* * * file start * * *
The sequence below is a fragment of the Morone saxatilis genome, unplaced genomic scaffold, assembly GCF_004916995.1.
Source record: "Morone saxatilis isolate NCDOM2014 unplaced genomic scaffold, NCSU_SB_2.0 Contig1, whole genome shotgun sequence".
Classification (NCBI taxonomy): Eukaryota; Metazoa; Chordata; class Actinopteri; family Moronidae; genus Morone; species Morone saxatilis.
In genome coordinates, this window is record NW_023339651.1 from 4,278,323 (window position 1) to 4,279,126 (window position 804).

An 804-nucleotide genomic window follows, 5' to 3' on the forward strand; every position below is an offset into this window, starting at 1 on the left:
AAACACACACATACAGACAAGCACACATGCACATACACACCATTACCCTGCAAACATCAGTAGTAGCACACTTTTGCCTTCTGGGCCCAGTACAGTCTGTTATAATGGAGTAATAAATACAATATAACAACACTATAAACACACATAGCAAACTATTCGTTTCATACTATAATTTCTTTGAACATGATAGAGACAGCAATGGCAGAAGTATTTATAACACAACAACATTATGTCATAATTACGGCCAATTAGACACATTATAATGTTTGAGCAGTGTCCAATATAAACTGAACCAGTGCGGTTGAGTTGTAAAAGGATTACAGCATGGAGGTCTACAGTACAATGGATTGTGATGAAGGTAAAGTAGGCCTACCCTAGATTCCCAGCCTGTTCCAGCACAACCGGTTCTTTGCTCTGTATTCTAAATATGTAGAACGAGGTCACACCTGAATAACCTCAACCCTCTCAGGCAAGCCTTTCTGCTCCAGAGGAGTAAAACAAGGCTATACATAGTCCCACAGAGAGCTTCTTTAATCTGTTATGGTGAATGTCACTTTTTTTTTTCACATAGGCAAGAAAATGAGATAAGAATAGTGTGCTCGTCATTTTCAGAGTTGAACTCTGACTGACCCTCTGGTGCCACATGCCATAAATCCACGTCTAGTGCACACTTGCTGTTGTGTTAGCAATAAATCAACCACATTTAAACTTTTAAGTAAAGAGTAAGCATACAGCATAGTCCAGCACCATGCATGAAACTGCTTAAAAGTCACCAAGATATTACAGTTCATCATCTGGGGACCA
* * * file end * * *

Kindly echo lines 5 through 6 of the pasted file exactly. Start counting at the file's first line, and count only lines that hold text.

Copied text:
An 804-nucleotide genomic window follows, 5' to 3' on the forward strand; every position below is an offset into this window, starting at 1 on the left:
AAACACACACATACAGACAAGCACACATGCACATACACACCATTACCCTGCAAACATCAGTAGTAGCACACTTTTGCCTTCTGGGCCCAGTACAGTCTGTTATAATGGAGTAATAAATACAATATAACAACACTATAAACACACATAGCAAACTATTCGTTTCATACTATAATTTCTTTGAACATGATAGAGACAGCAATGGCAGAAGTATTTATAACACAACAACATTATGTCATAATTACGGCCAATTAGACACATTATAATGTTTGAGCAGTGTCCAATATAAACTGAACCAGTGCGGTTGAGTTGTAAAAGGATTACAGCATGGAGGTCTACAGTACAATGGATTGTGATGAAGGTAAAGTAGGCCTACCCTAGATTCCCAGCCTGTTCCAGCACAACCGGTTCTTTGCTCTGTATTCTAAATATGTAGAACGAGGTCACACCTGAATAACCTCAACCCTCTCAGGCAAGCCTTTCTGCTCCAGAGGAGTAAAACAAGGCTATACATAGTCCCACAGAGAGCTTCTTTAATCTGTTATGGTGAATGTCACTTTTTTTTTTCACATAGGCAAGAAAATGAGATAAGAATAGTGTGCTCGTCATTTTCAGAGTTGAACTCTGACTGACCCTCTGGTGCCACATGCCATAAATCCACGTCTAGTGCACACTTGCTGTTGTGTTAGCAATAAATCAACCACATTTAAACTTTTAAGTAAAGAGTAAGCATACAGCATAGTCCAGCACCATGCATGAAACTGCTTAAAAGTCACCAAGATATTACAGTTCATCATCTGGGGACCA